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Explaining carpet fibers and types

When buying carpet for the first time, homeowners can be overwhelmed with unfamiliar terminology. Navigating such terminology, not to mention the vast array of options inside typical carpeting stores, can be difficult and make carpet buyers nervous about making the right decision.

Homeowners looking for carpeting for their homes are bound to hear about particular fibers and types of carpets. But such talk is lost when buyers don't understand carpet fibers and what makes each type of carpet unique. The following rundown of the various carpet fibers and types of carpet should help homeowners make more informed decisions.

Carpet fibers

When a carpet salesman or store employee references "carpet fiber," he or she is referring to the type of material used to make a particular carpet. No two fibers are the same, as each feels different to the touch and reacts to routine wear and tear differently. Here are the five most popular carpet fibers:

• Nylon: Nylon is the most durable carpet fiber, and that has contributed to its popularity. Nylon is available in a wide range of styles and is a flexible material. Many nylon carpets come with a stain-resistant treatment to protect the material from common stains and spills.

• Polyester: Highly resistant to stains and fading, polyester is soft, and today's polyester carpets are more resilient and durable than those of yesteryear.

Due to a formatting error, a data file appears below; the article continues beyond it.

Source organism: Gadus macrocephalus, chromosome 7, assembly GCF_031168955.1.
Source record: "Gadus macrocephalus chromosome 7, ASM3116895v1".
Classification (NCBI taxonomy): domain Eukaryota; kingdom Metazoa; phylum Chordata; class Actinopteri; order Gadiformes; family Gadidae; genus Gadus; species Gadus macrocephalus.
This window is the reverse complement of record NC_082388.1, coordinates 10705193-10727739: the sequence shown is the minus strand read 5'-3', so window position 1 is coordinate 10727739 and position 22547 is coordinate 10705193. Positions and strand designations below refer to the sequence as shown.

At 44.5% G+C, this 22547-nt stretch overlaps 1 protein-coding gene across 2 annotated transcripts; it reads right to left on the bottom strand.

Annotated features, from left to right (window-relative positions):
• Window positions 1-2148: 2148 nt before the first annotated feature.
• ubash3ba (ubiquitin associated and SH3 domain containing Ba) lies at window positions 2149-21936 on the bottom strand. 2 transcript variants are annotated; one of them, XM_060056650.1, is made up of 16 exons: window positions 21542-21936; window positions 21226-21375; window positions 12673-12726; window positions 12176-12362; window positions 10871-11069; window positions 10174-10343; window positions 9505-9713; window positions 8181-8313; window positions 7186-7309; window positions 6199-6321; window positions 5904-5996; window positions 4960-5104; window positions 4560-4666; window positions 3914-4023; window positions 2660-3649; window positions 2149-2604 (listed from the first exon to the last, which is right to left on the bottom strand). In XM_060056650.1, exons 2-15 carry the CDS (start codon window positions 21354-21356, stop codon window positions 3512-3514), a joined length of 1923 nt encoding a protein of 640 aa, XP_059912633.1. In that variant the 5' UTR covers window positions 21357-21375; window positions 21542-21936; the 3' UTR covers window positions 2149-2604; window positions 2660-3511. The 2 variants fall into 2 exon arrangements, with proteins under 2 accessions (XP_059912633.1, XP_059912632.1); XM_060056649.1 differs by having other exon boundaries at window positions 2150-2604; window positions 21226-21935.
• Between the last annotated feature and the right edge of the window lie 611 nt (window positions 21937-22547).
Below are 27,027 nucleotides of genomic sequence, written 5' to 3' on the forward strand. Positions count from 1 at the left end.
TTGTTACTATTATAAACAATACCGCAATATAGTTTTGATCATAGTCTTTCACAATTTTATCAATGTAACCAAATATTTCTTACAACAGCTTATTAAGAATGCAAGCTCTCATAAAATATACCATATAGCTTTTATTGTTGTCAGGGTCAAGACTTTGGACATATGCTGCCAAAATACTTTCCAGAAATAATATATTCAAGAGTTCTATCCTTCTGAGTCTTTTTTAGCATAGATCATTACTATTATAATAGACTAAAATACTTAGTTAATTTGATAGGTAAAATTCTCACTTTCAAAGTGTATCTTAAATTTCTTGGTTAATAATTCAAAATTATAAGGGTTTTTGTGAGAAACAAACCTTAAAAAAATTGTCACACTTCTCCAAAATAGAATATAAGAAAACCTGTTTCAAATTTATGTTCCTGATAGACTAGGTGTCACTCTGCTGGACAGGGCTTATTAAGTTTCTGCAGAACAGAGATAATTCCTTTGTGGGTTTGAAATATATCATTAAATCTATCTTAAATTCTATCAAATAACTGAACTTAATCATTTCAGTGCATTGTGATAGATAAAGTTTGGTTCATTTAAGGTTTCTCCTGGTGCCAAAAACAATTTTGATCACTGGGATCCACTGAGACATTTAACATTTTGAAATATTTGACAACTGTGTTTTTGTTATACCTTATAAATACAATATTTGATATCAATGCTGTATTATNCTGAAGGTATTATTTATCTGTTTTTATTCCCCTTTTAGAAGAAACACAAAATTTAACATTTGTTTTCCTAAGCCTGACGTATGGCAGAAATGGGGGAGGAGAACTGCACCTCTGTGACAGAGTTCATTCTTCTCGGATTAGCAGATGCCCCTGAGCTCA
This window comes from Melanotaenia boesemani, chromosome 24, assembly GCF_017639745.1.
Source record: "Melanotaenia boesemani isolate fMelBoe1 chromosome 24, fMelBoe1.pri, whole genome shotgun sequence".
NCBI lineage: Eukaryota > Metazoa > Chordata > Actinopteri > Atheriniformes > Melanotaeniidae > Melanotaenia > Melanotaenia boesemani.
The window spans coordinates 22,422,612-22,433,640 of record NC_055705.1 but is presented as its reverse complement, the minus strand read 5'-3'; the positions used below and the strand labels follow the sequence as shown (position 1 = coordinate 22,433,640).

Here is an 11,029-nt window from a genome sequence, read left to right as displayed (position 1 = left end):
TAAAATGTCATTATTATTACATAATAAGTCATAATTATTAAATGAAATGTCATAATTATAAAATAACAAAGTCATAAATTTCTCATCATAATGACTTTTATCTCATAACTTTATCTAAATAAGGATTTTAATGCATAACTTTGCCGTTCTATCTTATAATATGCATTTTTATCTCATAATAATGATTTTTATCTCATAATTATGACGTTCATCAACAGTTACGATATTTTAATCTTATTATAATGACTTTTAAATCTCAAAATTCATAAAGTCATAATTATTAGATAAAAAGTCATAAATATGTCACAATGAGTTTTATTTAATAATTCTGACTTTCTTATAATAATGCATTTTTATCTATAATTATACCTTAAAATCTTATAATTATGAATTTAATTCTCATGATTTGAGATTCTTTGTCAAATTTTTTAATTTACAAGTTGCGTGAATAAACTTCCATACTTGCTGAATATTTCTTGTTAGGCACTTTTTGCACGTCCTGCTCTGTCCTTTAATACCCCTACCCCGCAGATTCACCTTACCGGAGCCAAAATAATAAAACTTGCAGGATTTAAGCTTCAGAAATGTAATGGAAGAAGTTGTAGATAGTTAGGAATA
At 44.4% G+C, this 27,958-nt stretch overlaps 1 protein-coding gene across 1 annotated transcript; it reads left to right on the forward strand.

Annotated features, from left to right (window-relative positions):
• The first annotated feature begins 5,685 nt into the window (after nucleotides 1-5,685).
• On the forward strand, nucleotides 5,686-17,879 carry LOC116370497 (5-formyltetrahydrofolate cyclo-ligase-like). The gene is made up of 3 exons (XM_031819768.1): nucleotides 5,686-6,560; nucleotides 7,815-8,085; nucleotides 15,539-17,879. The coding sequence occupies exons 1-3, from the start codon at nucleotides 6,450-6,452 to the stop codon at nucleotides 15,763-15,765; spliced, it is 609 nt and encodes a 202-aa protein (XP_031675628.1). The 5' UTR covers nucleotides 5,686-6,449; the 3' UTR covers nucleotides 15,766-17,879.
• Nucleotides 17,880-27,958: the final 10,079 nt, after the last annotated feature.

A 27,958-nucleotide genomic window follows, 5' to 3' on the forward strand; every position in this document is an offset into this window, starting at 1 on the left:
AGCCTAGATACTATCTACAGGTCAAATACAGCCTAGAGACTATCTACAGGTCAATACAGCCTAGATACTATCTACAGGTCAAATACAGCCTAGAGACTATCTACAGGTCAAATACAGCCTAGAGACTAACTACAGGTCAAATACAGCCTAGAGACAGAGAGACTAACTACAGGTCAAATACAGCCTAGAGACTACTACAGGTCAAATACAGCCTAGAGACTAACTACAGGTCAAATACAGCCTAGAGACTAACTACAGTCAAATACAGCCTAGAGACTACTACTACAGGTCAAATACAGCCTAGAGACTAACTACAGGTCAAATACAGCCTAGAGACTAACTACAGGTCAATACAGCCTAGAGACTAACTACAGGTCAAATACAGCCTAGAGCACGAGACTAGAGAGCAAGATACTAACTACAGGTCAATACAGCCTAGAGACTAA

• Triexta: Triexta is a type of polyester fiber that is especially soft. A relatively recent addition to the market, triexta carpet fibers are especially susceptible to stains and spills.

• Olefin: Olefin carpet fibers are among the least expensive, thanks in part to its lack of durability compared to other fibers. Olefin carpet fibers repel UV rays and therefore don't fade when exposed to sunlight.

• Wool: Wool tends to be the most expensive carpet fiber, but that cost is offset by its considerable durability and soft feel. Wool carpets can last several decades, but they also are high maintenance and not especially resistant to stains.

Carpet types

The type, or style, of carpet refers to how the carpet is designed. The type of carpet homeowners choose may depend on where in their homes the carpet will be installed.

• Frieze: Frieze carpet, sometimes referred to as twist carpet, is made of twisted strands of carpet, and many homeowners prefer frieze carpet because of its modern and stylish look. Frieze carpet can be somewhat expensive, which is why some homeowners install it in bedrooms and sitting rooms where it won't be susceptible to high traffic.

• Saxony/Cut pile: Saxony or cut pile carpet is ideal for high traffic areas, such as the living room or hallways. That's because it tends to be resistant to matting and crushing and still feels soft underfoot.

• Berber: Berber carpets, often referred to as loop carpets, are especially durable, making them strong options for high-traffic areas of a home. Though there are variations in loop carpets, a traditional loop carpet is created when yarn is sewn or tufted into the backing and left uncut.

Choosing a carpet for a home is no small task, but homeowners who educate themselves about the various carpet fibers and styles can find the right fit for their homes.